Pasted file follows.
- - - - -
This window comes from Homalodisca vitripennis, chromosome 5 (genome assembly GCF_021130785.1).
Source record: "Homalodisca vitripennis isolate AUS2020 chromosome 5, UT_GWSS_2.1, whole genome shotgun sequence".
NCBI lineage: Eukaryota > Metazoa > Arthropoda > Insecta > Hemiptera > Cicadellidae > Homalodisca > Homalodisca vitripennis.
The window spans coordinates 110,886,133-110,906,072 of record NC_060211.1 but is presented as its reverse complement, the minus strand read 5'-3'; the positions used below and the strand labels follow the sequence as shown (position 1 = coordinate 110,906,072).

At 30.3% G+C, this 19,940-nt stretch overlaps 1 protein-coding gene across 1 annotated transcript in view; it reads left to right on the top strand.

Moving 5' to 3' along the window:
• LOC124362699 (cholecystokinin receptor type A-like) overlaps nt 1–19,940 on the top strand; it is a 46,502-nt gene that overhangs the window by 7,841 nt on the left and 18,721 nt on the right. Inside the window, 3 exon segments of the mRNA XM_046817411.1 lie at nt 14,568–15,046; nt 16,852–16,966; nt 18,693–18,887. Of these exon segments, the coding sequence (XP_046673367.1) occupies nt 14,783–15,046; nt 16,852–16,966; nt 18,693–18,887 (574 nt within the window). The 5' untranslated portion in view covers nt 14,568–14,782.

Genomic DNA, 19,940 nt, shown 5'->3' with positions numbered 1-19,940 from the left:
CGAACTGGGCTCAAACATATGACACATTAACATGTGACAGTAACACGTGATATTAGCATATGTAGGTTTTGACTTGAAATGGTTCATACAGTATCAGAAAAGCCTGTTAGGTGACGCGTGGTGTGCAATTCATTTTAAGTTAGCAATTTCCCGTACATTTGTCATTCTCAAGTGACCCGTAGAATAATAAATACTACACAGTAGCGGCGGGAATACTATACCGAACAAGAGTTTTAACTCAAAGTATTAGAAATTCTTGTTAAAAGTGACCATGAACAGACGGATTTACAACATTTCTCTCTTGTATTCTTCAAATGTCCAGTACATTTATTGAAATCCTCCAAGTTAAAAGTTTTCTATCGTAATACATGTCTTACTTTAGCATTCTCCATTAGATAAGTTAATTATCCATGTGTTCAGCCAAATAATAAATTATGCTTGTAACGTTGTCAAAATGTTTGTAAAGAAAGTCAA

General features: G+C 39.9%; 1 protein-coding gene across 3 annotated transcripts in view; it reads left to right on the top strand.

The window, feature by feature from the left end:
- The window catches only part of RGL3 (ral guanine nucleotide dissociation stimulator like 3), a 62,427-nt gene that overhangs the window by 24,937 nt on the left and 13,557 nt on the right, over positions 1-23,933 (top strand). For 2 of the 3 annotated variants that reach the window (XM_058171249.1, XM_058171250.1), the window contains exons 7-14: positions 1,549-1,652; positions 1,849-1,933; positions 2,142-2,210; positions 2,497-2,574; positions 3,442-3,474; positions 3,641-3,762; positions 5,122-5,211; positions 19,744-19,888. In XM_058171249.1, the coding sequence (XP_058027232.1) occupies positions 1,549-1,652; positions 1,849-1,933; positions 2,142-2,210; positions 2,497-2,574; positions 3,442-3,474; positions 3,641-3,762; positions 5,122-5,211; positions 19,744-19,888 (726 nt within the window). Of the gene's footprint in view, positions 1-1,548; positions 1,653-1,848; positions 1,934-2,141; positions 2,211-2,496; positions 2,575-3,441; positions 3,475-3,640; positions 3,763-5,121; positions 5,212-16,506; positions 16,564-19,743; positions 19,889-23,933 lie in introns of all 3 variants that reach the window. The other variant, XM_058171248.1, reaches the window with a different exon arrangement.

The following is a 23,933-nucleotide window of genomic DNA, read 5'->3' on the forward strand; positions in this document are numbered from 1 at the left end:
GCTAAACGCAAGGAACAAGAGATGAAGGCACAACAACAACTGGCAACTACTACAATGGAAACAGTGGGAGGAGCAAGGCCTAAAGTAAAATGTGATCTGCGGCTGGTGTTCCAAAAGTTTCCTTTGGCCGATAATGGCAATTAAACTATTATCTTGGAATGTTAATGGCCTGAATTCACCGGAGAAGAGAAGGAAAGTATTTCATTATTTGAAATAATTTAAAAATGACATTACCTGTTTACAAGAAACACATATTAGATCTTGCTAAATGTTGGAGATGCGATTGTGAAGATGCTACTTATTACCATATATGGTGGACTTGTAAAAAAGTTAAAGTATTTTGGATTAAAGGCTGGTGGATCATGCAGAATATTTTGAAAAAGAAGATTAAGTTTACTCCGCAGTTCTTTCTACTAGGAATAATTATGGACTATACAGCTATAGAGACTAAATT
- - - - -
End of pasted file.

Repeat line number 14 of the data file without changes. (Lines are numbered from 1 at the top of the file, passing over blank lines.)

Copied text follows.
GCTAAACGCAAGGAACAAGAGATGAAGGCACAACAACAACTGGCAACTACTACAATGGAAACAGTGGGAGGAGCAAGGCCTAAAGTAAAATGTGATCTGCGGCTGGTGTTCCAAAAGTTTCCTTTGGCCGATAATGGCAATTAAACTATTATCTTGGAATGTTAATGGCCTGAATTCACCGGAGAAGAGAAGGAAAGTATTTCATTATTTGAAATAATTTAAAAATGACATTACCTGTTTACAAGAAACACATATTAGATCTTGCTAAATGTTGGAGATGCGATTGTGAAGATGCTACTTATTACCATATATGGTGGACTTGTAAAAAAGTTAAAGTATTTTGGATTAAAGGCTGGTGGATCATGCAGAATATTTTGAAAAAGAAGATTAAGTTTACTCCGCAGTTCTTTCTACTAGGAATAATTATGGACTATACAGCTATAGAGACTAAATT